• Domestic/Intimate Partner Violence - Intimacy Coordinator and Stunt Coordinator who specializes in this portrayal or Stunt Coordinator and Mental Health Coordinator

Mental Health and Emotional Well-Being:

  • Death/Grief/Loss - Assess for the need for a Mental Health Coordinator (Is there a minor involved? Is someone onset actively grieving or experiencing trauma in their lives? Are there pre-existing mental health concerns or communication difficulties among cast/crew? Has someone requested additional mental health support for the project?)

  • Death/Grief/Loss of a Child/Infant- Mental Health Coordinator 

  • Depiction of Mental Illness/Crisis - Assess for need Mental Health Coordinator

  • Suicidal Ideation/Suicide - Mental Health Coordinator

  • Portrayal of Addiction - Mental Health Coordinator

  • Overdose- Mental Health Coordinator

  • Simulated Substance Use- Assess need for Mental Health Coordinator 

  • Self-Harm/Non-Suicidal Self-Injury - Mental Health Coordinator

  • Minors Onset - Mental Health Coordinator

  • Bullying/Harassment- Asses need for Mental Health Coordinator 

  • Depiction of Birth, Breastfeeding, Abortion, or Birth Trauma - Intimacy Coordinator who specializes in this portrayal, Medical Consultant, and Mental Health Coordinator if needed

  • Portrayal of Disordered Eating - Mental Health Coordinator

  • Shooting/Threat of Mass Shooting - Mental Health Coordinator

  • Child abuse- Mental Health Coordinator 

  • A cast or crew member whose real-life experiences are mirrored by the project (i.e., pre-existing mental health concern, trauma, disordered eating, etc.) - Mental Health Coordinator

  • Intensely Vulnerable, Hyper-Exposed, Emotional Moments - Assess for the need of a Mental Health Coordinator

  • Intensely Vulnerable, Hyper-Exposed, Emotional Moments for Minors- Mental Health Coordinator

  • Depiction of Panic Attack- Assess the need for a Mental Health Coordinator

Violence and Trauma:

  • Abuse or Death of an Animal - Assess the need for a Mental Health Coordinator

  • Use of Prosthetics Attached to a Performer’s Body- Assess for the need of a Mental Health Coordinator, Disability Specialist 

  • Substance Use - Assess for the need of a Mental Health Coordinator

  • Blood - Assess for the need of a Mental Health Coordinator

  • Torture - Assess for the need of a Mental Health Coordinator, Stunt Coordinator

  • Stalking - Assess for the need of a Mental Health Coordinator

  • Police Brutality/State Violence - Reps on Set, Cultural Consultant, and/or MHC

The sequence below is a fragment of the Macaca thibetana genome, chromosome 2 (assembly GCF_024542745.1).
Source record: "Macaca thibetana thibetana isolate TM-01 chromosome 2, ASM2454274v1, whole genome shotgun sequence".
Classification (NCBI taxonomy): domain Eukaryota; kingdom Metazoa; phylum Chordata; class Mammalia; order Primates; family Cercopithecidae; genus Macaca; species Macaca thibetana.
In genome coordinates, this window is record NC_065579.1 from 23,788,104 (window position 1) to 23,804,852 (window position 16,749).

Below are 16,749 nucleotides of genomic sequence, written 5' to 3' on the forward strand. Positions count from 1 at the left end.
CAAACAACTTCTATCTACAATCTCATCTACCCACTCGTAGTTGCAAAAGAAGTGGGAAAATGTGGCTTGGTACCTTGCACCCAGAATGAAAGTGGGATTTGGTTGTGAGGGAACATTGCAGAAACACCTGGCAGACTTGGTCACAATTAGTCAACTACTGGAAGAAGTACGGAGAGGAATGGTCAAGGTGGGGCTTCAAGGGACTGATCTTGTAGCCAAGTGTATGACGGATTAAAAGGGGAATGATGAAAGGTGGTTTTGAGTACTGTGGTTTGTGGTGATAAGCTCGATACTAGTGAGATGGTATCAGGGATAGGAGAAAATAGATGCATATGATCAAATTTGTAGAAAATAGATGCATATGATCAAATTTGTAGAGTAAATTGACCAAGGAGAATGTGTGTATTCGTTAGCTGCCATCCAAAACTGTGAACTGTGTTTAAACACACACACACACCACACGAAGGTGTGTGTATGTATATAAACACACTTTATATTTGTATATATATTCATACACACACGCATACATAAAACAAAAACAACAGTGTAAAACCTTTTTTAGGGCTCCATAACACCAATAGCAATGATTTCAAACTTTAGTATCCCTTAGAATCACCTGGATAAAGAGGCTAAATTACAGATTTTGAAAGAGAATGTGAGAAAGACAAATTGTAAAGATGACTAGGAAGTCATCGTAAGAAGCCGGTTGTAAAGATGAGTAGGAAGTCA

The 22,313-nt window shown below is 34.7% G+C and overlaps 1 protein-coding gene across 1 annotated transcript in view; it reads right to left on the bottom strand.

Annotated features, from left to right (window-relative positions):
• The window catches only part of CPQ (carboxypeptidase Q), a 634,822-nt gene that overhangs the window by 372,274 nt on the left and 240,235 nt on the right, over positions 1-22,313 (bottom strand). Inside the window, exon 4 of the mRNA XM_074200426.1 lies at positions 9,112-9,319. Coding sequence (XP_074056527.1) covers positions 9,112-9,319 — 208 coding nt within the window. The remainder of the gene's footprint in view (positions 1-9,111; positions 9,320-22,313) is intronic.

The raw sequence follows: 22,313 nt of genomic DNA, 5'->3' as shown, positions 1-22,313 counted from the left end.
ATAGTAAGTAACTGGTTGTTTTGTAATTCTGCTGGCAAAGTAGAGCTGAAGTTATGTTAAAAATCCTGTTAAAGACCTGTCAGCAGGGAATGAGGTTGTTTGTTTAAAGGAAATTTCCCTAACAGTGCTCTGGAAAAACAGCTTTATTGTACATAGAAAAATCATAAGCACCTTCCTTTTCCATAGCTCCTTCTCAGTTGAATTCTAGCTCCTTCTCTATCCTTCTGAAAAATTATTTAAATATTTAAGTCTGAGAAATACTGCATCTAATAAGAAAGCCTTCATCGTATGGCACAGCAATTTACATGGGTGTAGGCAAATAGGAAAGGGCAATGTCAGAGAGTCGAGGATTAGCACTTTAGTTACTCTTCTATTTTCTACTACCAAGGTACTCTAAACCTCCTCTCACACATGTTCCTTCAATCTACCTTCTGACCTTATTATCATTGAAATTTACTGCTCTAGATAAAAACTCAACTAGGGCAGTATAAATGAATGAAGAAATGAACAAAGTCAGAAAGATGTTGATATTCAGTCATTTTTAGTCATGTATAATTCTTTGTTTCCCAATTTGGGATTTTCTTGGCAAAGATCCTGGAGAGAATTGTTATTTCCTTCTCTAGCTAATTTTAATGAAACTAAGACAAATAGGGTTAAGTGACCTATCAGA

• War- Assess need for Mental Health Coordinator

  • Kidnapping/Abduction - Assess for the need of a Mental Health Coordinator

  • Use of a Theatrical Firearm/Prop Gun - Armor, Gun Wrangler, Assess for the need of a Mental Health Coordinator (considering potential secondary trauma)

  • Use of a Prop Weapon - Assess for the need of a Mental Health Coordinator, Stunt Coordinator

Cultural and Social Themes:

  • Anti-Semitism - Cultural Consultant and/or Mental Health Coordinator

  • Religious Abuse or Trauma (Weaponization of Religion) - Cultural Consultant, Reps on Set, and/or Mental Health Coordinator

  • Racism - Assess for the need of a Mental Health Coordinator or a resource like Reps on Set

  • Ableism - Cultural Consultant, assess for the need of a Mental Health Coordinator

  • Hate Crimes - Cultural Consultant, Reps on Set, and/or Mental Health Coordinator

  • Fatphobia- Assess need for Mental Health Coordinator 

  • Trauma associated with the trans*, nonbinary, or other gender expansive experiences- Reps on set, assess need for Mental Health Coordinator

  • Discrimination- Cultural Consultant, Assess need for Mental Health Coordinator

  • Abuse of someone of a marginalized identity - Cultural consultant, reps on set, assess for need for Mental Health Coordinator

Medical and Health-Related Topics:

  • Medical Trauma, Crisis, or Abuse by a Medical Professional - Both Medical Consultant and Mental Health Coordinator

  • Setting of the Story in a Therapy or Mental Hospital/Institution - Mental Health Coordinator or Consultant

  • Blood - Assess for the need of a Mental Health Coordinator

  • Mental Health Treatment- Assess for need of mental health coordinator 

Not sure if your project needs additional support?

That is okay!

The Association of Mental Health coordinators offers FREE 15 minute consultations on your project to help you decide on the support that you need.


CLICK HERE to get started.

bottom of page